Average UK house prices reached an all-time high of £250,000 in November as the buoyant housing market confounded wider economic gloom.
In London the average sold price exceeded £500,000, Land Registry data showed, with valuations pushed upwards by a tax break for property sales and ultra-low interest rates.
Analysts said some air was likely to come out of the property bubble next year if the chancellor ended the stamp duty holiday as planned on 31 March.
However, Rishi Sunak is reportedly considering extending the giveaway to property buyers in his March budget.
The stamp duty holiday, which applies in England and Northern Ireland, means the property tax only applies to purchases above £500,000. It was introduced as a temporary measure to boost the economy in response to Covid-19.
Under rules already in force before the pandemic, first-time buyers do not pay the tax on any purchases up to £300,000.
The latest official figures show UK property values jumped 7.6 per cent in the year to November 2020, the fastest annual growth rate since June 2016. In London the average hit £514,000.
The figures again highlighted large disparities between regional housing markets. Property prices in northeast England rose to £140,000, marking the first time that average values have surpassed a peak reached in 2007 before the financial crisis.
London and Yorkshire and the Humber recorded the joint highest growth, with average prices rising 9.7 per cent.
Average house prices increased over the year in England to £267,000 (7.6 per cent annual increase), Wales to £180,000 (7 per cent), Scotland to £166,000 (8.6 per cent) and Northern Ireland to £143,000 (2.4 per cent).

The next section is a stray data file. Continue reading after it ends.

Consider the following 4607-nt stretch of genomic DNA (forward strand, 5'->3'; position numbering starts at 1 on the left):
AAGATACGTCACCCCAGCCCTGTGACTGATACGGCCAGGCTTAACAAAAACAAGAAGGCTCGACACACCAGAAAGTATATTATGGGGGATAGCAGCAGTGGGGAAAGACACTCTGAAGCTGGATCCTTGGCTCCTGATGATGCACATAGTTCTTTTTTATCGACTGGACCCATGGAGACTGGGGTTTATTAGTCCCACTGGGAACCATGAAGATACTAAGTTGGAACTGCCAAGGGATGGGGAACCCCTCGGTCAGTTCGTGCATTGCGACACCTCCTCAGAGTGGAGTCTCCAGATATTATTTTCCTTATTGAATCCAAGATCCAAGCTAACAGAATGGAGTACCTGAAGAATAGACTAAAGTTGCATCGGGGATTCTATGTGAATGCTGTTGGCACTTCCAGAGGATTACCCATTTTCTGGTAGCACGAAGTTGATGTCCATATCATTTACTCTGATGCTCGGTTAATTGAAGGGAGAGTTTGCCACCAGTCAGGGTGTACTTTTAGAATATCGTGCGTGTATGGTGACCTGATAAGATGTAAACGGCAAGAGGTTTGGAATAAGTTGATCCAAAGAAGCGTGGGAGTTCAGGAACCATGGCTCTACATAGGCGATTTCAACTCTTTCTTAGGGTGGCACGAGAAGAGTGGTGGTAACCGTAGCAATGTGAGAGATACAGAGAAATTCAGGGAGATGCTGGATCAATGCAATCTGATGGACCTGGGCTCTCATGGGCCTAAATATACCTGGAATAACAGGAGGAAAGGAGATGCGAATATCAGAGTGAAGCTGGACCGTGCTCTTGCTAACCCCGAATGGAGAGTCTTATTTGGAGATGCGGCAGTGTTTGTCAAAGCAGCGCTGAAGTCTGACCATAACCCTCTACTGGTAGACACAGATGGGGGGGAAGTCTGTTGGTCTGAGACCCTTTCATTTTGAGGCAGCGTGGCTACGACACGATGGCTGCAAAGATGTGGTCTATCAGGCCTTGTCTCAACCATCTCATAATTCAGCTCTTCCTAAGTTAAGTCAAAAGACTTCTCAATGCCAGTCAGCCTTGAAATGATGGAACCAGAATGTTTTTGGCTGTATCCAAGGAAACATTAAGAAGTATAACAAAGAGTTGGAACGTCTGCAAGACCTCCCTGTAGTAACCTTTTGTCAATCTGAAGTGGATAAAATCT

Recent price increases may reflect a range of factors including pent-up demand, some possible changes in housing preferences since the coronavirus pandemic started and a response to the changes made to property transaction taxes across the nations, the Office for National Statistics (ONS) said.
The ONS said demand for property in inner London may be particularly responsive to the temporary stamp duty holiday, which ends on 31 March, as property prices are high and therefore so is the corresponding tax to be paid.
London also has a relatively high proportion of properties bought for investment, including from cash buyers and overseas investors. As such, demand for property in inner London is likely influenced by a broader range of factors than the rest of the UK, the report said.
Mark Harris, chief executive of mortgage broker SPF Private Clients, said: “Come December’s data, the average property price will have likely broken through the £250,000 barrier.”
He said lenders are working “flat-out” to help get deals already agreed completed before the end of March.
Mr Harris continued: “That said, there is still good availability of credit, despite demand, with competitive rates and more choice at 90 per cent loan-to-value.”
But Samuel Tombs, chief UK economist at Pantheon Macroeconomics said: “The scenario in which house prices reverse some of their recent gains this year is clear to see.”
He said the eventual withdrawal of the furlough scheme, mortgage payment holidays and the return of the stamp duty threshold to its former level “likely would leave house prices about 2 per cent lower by the end of the year than at present”.
Mr Tombs added: “Most of the recent rise in mortgage rates reflects banks’ repricing for the greater risks of lending in the current environment and so likely will persist, even if demand for mortgages eases. That said, government policies are not fixed.”
Sarah Coles, personal finance analyst at Hargreaves Lansdown, said: “Given the length of time it takes for sales to go through, there’s every chance that if you make an offer in 2021 you won’t have completed the purchase by the (stamp duty) deadline.
“This is likely to take some of the urgency out of the market in the first three months of the year.”
Additional reporting by PA
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